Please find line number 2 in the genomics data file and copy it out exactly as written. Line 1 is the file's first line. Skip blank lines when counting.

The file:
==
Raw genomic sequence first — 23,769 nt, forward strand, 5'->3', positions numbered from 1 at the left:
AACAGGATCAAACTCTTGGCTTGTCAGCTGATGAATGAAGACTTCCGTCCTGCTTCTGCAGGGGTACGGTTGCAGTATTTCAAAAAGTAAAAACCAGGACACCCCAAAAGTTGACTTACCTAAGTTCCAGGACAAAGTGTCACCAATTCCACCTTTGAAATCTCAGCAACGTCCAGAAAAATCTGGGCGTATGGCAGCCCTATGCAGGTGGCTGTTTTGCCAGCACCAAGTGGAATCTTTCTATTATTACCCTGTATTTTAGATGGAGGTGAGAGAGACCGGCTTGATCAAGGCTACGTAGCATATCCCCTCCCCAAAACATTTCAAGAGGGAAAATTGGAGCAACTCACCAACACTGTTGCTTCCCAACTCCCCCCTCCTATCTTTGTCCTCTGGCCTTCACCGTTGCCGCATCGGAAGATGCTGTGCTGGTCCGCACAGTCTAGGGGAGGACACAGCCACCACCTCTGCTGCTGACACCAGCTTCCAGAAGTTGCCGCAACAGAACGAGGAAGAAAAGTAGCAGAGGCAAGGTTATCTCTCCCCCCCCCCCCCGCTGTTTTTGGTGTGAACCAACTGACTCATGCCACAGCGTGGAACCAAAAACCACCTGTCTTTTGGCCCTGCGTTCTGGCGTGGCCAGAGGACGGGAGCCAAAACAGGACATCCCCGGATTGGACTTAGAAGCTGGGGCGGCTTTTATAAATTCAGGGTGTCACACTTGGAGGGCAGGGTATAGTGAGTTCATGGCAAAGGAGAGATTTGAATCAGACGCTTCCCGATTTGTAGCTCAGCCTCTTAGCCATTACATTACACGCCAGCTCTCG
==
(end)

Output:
AACAGGATCAAACTCTTGGCTTGTCAGCTGATGAATGAAGACTTCCGTCCTGCTTCTGCAGGGGTACGGTTGCAGTATTTCAAAAAGTAAAAACCAGGACACCCCAAAAGTTGACTTACCTAAGTTCCAGGACAAAGTGTCACCAATTCCACCTTTGAAATCTCAGCAACGTCCAGAAAAATCTGGGCGTATGGCAGCCCTATGCAGGTGGCTGTTTTGCCAGCACCAAGTGGAATCTTTCTATTATTACCCTGTATTTTAGATGGAGGTGAGAGAGACCGGCTTGATCAAGGCTACGTAGCATATCCCCTCCCCAAAACATTTCAAGAGGGAAAATTGGAGCAACTCACCAACACTGTTGCTTCCCAACTCCCCCCTCCTATCTTTGTCCTCTGGCCTTCACCGTTGCCGCATCGGAAGATGCTGTGCTGGTCCGCACAGTCTAGGGGAGGACACAGCCACCACCTCTGCTGCTGACACCAGCTTCCAGAAGTTGCCGCAACAGAACGAGGAAGAAAAGTAGCAGAGGCAAGGTTATCTCTCCCCCCCCCCCCCGCTGTTTTTGGTGTGAACCAACTGACTCATGCCACAGCGTGGAACCAAAAACCACCTGTCTTTTGGCCCTGCGTTCTGGCGTGGCCAGAGGACGGGAGCCAAAACAGGACATCCCCGGATTGGACTTAGAAGCTGGGGCGGCTTTTATAAATTCAGGGTGTCACACTTGGAGGGCAGGGTATAGTGAGTTCATGGCAAAGGAGAGATTTGAATCAGACGCTTCCCGATTTGTAGCTCAGCCTCTTAGCCATTACATTACACGCCAGCTCTCG